Question: How would you classify a pescatarian? 

Sharon’s Answer:

This diet avoids all animal flesh, except for seafood and fish, but allows for dairy and eggs too. Some people may be entirely vegan, but eat a small amount of fish, while others may be vegetarian and eat a certain amount of fish. There are different expressions of this diet.

Question: How would you classify a pollotarian?

Sharon’s Answer:

This would be a vegetarian diet, which excludes all animal flesh, but allows for chicken only, on top of dairy and eggs. Many people may avoid red meat, so they might fall into this category.

Question: How would you classify a flexitarian?

Sharon’s Answer:

A flexitarian diet doesn’t have a formal definition regarding what percentage of the diet is plant-based, but it is an overall diet plan primarily based on plants. Flexitarians (also called semi-vegetarians) may eat a large proportion of vegetarian meals during the week, but they are not exclusively vegetarian every day. In general, flexitarians try to limit their meat consumption.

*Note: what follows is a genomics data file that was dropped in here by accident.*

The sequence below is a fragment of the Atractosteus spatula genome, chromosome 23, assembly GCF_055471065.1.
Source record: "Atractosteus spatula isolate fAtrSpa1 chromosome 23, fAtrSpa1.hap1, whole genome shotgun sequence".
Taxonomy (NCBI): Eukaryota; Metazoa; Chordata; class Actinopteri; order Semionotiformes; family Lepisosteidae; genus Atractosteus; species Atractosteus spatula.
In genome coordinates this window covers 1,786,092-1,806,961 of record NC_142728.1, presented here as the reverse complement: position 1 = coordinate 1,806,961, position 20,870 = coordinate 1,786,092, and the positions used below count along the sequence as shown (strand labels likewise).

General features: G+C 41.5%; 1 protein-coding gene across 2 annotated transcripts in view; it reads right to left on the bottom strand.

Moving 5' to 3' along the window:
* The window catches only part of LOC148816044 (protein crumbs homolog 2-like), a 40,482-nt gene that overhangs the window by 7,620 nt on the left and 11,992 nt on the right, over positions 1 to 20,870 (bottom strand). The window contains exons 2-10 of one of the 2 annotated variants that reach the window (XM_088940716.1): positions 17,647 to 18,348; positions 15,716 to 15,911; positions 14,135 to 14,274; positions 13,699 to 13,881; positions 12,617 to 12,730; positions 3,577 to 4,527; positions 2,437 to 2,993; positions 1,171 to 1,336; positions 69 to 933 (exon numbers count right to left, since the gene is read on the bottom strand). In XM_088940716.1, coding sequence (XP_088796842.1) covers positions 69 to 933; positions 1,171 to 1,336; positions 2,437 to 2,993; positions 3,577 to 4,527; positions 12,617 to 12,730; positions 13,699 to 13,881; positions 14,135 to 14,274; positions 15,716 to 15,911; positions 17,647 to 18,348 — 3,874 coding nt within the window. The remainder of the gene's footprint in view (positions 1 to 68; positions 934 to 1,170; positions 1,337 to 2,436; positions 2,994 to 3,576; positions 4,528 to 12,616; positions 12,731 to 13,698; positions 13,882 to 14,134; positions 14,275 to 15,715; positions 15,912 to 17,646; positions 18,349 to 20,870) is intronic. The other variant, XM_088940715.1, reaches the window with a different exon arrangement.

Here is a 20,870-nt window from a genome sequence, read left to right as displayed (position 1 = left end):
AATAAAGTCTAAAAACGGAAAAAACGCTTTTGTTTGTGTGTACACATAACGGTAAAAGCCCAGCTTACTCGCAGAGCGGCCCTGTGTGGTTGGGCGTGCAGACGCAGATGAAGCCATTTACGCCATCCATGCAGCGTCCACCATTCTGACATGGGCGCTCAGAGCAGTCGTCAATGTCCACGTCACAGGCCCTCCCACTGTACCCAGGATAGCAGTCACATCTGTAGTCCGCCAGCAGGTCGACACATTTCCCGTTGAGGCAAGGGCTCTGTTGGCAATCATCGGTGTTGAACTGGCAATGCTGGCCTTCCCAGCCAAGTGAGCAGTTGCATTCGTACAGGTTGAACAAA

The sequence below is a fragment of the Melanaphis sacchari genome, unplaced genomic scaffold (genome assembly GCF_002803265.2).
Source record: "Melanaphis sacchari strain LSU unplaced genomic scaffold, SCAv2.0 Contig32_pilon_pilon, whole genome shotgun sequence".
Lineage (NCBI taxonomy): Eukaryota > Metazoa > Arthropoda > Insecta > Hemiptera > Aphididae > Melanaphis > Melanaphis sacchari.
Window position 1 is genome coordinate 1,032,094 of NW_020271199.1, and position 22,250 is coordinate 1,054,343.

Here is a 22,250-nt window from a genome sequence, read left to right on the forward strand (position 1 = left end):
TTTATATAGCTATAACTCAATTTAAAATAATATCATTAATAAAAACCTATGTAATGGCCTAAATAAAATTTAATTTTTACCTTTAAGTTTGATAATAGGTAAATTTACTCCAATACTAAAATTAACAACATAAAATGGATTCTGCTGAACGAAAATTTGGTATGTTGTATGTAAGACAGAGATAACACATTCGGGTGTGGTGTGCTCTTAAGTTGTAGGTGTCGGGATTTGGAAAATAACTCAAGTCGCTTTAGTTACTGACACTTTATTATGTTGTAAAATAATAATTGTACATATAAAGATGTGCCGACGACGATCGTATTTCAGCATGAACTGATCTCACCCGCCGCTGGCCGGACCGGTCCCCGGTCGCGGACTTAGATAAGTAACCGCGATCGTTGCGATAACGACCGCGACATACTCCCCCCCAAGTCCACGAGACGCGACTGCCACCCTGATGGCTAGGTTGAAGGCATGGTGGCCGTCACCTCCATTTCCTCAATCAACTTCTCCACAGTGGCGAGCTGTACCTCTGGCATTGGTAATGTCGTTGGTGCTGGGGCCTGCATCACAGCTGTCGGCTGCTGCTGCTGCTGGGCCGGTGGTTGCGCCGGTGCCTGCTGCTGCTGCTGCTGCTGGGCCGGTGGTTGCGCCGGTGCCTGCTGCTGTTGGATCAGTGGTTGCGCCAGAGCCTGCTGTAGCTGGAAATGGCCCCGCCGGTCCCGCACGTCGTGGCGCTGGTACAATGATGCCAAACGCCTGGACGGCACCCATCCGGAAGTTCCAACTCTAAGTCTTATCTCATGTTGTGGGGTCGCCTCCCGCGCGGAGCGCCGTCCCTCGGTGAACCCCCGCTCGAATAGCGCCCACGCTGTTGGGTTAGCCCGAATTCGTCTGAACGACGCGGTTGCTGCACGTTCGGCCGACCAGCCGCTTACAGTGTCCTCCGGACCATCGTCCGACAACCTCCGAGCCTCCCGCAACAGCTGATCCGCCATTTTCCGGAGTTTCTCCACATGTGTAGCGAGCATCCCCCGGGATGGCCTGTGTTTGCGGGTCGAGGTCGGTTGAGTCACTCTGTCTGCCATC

The secret to plant-based eating is to include a variety of pulses, grains, and vegetables in your meals. Try this recipe for Roasted Asparagus with Harissa-Spiced Sorghum.

Question: Are there any other types of vegetarian eating options?

Sharon’s Answer:

There is also a diet called “whole foods plant-based,” which has come to mean a diet based solely on unrefined plant foods, so this diet typically excludes refined oil, sugars, and salt. People may have additional dietary preferences within plant-based eating patterns, such as “clean” eating (an undefined diet term that includes habits like avoiding pesticides, chemicals, and preservatives in foods), specific food allergies, or gluten-free eating because of conditions like celiac disease. However, I recommend that if you are following a vegetarian or vegan diet you should not place additional restrictions upon your diet because of a food fad, such as going gluten-free, soy-free, or grain-free, because you think it’s “healthy”. You need these food groups to meet your nutrient needs. If you have a medical condition such as a known food allergy or celiac disease, that’s another scenario. I suggest you make an appointment with a plant-based dietitian to help you plan a diet that meets your needs.